Persons participating in a hearing remotely also must:
1. ensure that the display name shown on Zoom is their full name;
2. state their name each time they speak;
3. speak audibly, clearly, and slowly; and
4. mute their microphone when they are not talking.
Failure to comply may result in an incomplete or inaccurate record of the proceedings.
Please note that when appearing remotely, you are connected directly with the sound system in the courtroom and will be able to hear all activity before the Court just as if you were in the courtroom. As with appearances in person, you must wait for the Judge to call the case, at which point he will request appearances and direct the manner in which the hearing proceeds. At the conclusion of your matter, you may disconnect from the Zoom meeting without requesting to be excused.
F. Remote Witness Testimony. In accordance with Federal Rule of Civil Procedure 43(a) (made applicable by Federal Rule of Bankruptcy Procedure 9017), upon approval by the Court for good cause in compelling circumstances and with appropriate safeguards, a witness may be permitted to testify by contemporaneous transmission from a location other than the courtroom.
1. Rule 43(a) Motion Requirements. The party seeking relief under Rule 43(a) must file a timely motion. In the absence of an unanticipated emergency, any last-minute motion will be denied without a hearing. Any motion under Rule 43(a) must include the following information:
(a) The name, and title (if applicable) of the witness;
(b) The reason why the witness requests to appear remotely;
(c) The matter(s) on which the witness is anticipated to provide testimony;
(d) The city, state, and country from which the remote witness will be testifying;
(e) The type of place (i.e., home, office, hospital, airport, etc.) from which the remote witness will be testifying;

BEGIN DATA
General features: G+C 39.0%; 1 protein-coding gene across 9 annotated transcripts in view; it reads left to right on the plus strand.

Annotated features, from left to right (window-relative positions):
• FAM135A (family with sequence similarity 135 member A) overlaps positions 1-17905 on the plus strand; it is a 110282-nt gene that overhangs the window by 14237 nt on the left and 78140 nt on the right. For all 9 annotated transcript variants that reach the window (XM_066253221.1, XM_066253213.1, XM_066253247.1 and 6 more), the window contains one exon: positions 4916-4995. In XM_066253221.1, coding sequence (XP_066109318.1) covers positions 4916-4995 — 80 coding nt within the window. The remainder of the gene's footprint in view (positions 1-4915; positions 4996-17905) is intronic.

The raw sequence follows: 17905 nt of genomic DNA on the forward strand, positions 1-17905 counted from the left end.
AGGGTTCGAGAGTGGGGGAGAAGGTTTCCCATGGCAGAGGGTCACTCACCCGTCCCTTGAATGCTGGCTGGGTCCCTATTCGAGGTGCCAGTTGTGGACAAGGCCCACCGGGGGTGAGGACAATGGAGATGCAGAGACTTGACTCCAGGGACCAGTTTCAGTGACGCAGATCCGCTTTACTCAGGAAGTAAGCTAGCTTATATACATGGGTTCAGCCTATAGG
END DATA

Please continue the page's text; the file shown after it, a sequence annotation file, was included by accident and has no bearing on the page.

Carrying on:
(f) Whether anyone will be in the room or able to communicate with the remote witness during the testimony and, if so, for each such person, the person’s name, title, relationship to the remote witness, and purpose for being present or able to communicate with the witness; and
(g) Whether the remote witness will have access to any documents other than exhibits that have been provided to the Court and the parties and, if so, the identity of each such document.
2. Remote Testimony Procedures and Requirements. If a witness is authorized to testify remotely, the Court will administer the oath to the remote witness by video conference, and the witness’s testimony will have the same effect and be binding upon the remote witness in the same manner as if the remote witness was sworn in by the Court in person in open court. As appropriate safeguards required by Rule 43(a), the Court also requires that:
(a) if requested, the remote witness must disclose the city, state and country, and the type of place (such as home or office), where she or he is located while testifying;
(b) no other person is permitted to be in the same room with the remote witness unless specifically authorized by the Court;
(c) the remote witness may have with her or him only those documents also provided to the Court for consideration in connection with the matter(s) set for hearing and no other documents or data unless specifically authorized by the Court; and